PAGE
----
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Man Charged in Drive-By Slaying of Aspiring Chef

By Erin Meyer | March 6, 2013 3:04pm | Updated on March 6, 2013 5:35pm
 Arcadio Davila is charged in the murder of Ricky Pike.
Arcadio Davila is charged in the murder of Ricky Pike.
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Chicago Police

COOK COUNTY CRIMINAL COURTHOUSE — A man picked up for questioning last summer in the drive-by murder of a Loop sandwich shop worker was ordered held on $1.5 million bond Wednesday after getting charged this week with murder.

But Arcadio Davila's attorney questioned the timing of the charges, suggesting police are using weak evidence to close out old cases in response to the increased pressure surrounding Chicago's violence.

"The defendant was picked up and questioned in August ... but no one identified him then," said Cook County Public Defender Marijane Placek, citing Davila's account of the interrogation.

"Now all of a sudden we have a supposed witness identification."

 Ricky Pike, 24, was fatally shot Aug. 3 while parking his car in his home neighborhood of Logan Square.  
Ricky Pike, 24, was fatally shot Aug. 3 while parking his car in his home neighborhood of Logan Square.  
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Family photo

Davila, 24, of the 5100 N. Lovejoy Ave., was charged Tuesday with Ricky Pike's murder.

The Cook County State's Attorney's Office declined to comment on Placek's allegation.

In court, prosecutors said Davila pulled alongside Pike's car on Aug. 3, said "what's up" and then started shooting.

Pike, also 24, died in the shooting in the 2100 block of North St. Louis Avenue.

Pike was a Cordon Bleu cooking school graduate and was working at Goodwin's, a popular sandwich shop on Franklin Street in the Loop.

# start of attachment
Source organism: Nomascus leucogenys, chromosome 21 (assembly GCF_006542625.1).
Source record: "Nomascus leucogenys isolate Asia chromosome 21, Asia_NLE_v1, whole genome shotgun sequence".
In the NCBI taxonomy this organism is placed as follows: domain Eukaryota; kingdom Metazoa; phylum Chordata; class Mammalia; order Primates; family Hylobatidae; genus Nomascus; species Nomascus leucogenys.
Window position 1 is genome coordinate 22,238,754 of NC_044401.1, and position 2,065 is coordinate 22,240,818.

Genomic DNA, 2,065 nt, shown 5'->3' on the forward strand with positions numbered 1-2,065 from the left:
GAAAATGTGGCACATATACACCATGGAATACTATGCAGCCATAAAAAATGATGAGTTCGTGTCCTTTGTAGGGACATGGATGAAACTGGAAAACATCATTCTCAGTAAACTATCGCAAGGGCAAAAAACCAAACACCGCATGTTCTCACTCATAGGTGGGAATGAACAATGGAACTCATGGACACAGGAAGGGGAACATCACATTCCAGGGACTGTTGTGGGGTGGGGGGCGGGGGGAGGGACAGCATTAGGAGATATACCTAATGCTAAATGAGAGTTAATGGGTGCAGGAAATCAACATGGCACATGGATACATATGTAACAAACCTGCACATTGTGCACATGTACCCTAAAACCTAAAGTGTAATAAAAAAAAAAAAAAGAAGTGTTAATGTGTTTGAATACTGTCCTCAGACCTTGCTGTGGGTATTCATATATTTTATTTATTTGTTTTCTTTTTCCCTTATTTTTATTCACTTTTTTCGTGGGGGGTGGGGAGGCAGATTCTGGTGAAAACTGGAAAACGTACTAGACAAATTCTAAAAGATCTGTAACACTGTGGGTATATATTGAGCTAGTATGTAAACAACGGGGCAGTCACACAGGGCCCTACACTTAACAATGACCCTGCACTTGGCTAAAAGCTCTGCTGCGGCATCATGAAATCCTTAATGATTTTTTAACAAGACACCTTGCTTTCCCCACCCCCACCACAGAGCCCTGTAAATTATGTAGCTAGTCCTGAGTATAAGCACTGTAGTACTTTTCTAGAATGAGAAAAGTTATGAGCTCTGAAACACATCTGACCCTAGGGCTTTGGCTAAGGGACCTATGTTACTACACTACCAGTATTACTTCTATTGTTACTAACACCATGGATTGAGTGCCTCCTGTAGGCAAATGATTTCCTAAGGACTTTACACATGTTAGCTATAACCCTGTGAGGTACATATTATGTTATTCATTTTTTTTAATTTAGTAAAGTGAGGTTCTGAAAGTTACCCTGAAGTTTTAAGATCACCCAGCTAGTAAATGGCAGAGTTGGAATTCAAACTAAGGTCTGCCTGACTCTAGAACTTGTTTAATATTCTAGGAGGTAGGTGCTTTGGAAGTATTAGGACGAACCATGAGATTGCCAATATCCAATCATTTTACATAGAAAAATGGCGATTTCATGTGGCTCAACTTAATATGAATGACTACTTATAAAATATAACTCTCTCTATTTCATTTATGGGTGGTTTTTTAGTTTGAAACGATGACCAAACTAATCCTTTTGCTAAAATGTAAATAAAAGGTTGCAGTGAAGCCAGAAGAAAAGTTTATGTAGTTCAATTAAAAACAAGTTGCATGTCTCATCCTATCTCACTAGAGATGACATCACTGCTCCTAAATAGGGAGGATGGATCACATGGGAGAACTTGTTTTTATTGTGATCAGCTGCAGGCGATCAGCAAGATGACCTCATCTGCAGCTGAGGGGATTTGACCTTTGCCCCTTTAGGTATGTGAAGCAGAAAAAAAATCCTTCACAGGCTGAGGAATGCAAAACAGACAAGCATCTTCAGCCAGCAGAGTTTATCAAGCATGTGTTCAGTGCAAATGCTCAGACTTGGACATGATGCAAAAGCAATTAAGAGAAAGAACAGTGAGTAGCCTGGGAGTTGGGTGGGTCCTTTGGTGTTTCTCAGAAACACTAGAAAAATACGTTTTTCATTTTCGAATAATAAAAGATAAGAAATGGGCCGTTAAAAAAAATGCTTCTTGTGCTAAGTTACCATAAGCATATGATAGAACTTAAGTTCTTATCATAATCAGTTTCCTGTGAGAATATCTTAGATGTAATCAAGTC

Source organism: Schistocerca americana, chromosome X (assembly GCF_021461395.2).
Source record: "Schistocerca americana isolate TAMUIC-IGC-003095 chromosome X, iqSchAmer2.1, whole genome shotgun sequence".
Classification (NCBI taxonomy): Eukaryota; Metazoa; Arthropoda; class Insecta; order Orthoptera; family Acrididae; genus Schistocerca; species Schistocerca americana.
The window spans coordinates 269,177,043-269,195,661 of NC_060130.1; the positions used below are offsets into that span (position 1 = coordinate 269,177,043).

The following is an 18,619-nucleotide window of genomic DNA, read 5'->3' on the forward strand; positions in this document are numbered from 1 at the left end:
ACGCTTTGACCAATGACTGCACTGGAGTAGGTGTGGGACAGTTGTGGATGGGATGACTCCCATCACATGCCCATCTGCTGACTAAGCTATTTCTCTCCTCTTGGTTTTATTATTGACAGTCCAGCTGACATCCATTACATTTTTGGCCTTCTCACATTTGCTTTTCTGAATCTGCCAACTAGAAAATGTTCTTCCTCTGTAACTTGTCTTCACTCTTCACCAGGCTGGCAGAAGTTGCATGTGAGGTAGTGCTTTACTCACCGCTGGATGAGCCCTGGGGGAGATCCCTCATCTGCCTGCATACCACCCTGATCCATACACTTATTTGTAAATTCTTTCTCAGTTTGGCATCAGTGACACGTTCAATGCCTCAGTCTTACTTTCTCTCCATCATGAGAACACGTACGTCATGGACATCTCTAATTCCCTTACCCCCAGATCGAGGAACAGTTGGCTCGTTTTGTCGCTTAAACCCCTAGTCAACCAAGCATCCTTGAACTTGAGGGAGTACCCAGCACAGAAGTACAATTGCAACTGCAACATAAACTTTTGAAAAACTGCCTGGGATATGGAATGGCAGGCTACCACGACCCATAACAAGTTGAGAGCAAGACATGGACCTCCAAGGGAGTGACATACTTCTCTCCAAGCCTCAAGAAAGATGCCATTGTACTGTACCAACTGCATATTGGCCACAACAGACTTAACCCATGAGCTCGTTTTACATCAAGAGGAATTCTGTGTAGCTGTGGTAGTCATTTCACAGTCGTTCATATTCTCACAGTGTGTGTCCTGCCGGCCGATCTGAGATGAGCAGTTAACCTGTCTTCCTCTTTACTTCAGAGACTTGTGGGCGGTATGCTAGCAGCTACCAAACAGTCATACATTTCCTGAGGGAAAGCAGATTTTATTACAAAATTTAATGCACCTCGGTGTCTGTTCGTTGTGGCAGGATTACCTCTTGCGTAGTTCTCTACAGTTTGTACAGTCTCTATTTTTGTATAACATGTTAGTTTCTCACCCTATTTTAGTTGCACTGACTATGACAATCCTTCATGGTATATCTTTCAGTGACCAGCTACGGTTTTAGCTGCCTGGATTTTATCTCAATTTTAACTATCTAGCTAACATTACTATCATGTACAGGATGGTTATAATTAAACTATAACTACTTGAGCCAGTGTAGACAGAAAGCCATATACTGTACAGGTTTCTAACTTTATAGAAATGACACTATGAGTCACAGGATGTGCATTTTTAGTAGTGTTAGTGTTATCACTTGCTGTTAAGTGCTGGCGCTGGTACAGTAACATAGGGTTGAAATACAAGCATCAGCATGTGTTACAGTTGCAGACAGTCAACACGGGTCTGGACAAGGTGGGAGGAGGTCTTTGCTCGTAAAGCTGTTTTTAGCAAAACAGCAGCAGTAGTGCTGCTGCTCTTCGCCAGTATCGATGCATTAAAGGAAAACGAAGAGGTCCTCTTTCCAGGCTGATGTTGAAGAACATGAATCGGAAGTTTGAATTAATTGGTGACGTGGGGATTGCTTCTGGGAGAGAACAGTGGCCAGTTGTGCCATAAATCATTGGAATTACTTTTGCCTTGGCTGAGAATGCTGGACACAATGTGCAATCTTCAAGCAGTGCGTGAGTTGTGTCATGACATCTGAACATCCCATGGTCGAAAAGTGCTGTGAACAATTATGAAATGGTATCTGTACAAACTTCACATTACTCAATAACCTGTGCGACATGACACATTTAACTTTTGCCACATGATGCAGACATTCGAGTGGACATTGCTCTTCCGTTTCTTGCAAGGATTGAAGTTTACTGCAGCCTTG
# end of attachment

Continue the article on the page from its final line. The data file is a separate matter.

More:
He and a friend were in Pike's Geo Prizm, headed to Pike's home, with a car full of friends following behind.

Davila allegedly "pulled up beside the victim's car ... said 'what's up' to the victims and fired six to 10 shots," Cook County Assistant State's Attorney Melissa Samp said.

Multiple bullets hit Pike. His companion "ducked down" and was shot in the hand, Samp said.

But before he ducked, the friend got a good look at Davila, whom he recognized from school. He later identified him in a lineup, prosecutors said.

For Pike's family, the arrest, however delayed, came as a relief.

Reached by phone Wednesday night, Pike's father, Steve, a resident of Edgewater, said he wasn't ready to come to court and look his son's alleged killer in the eye.

"I didn't want to look at the guy," he said. "I know I'll see plenty of him as the trial comes up."

Steve Pike struggled to describe the way he felt.

"You look for the right words to say; I don't know if I'm glad, happy," he said. "It is good that (Davila) is off the streets, better than if he were still out there."

Earlier Wednesday, Siu Moy, the mother of another slain DePaul student, Frankie Valencia, who was gunned down in 2009, talked about her son and Pike, who were friends.

"Ricky and Frankie were very close friends," said Moy, who played on a softball team with the two young men. "We lit another candle at our house last night."

Since the killings, the Pike family and the Valencia family have become close. When Maria Pike Davis, found out Tuesday night that charges had been filed against her son's alleged killer, one of the first calls she made was to Moy.

"I went screaming around the house," said Moy, who was playing cards with Frankie's brother when the phone rang.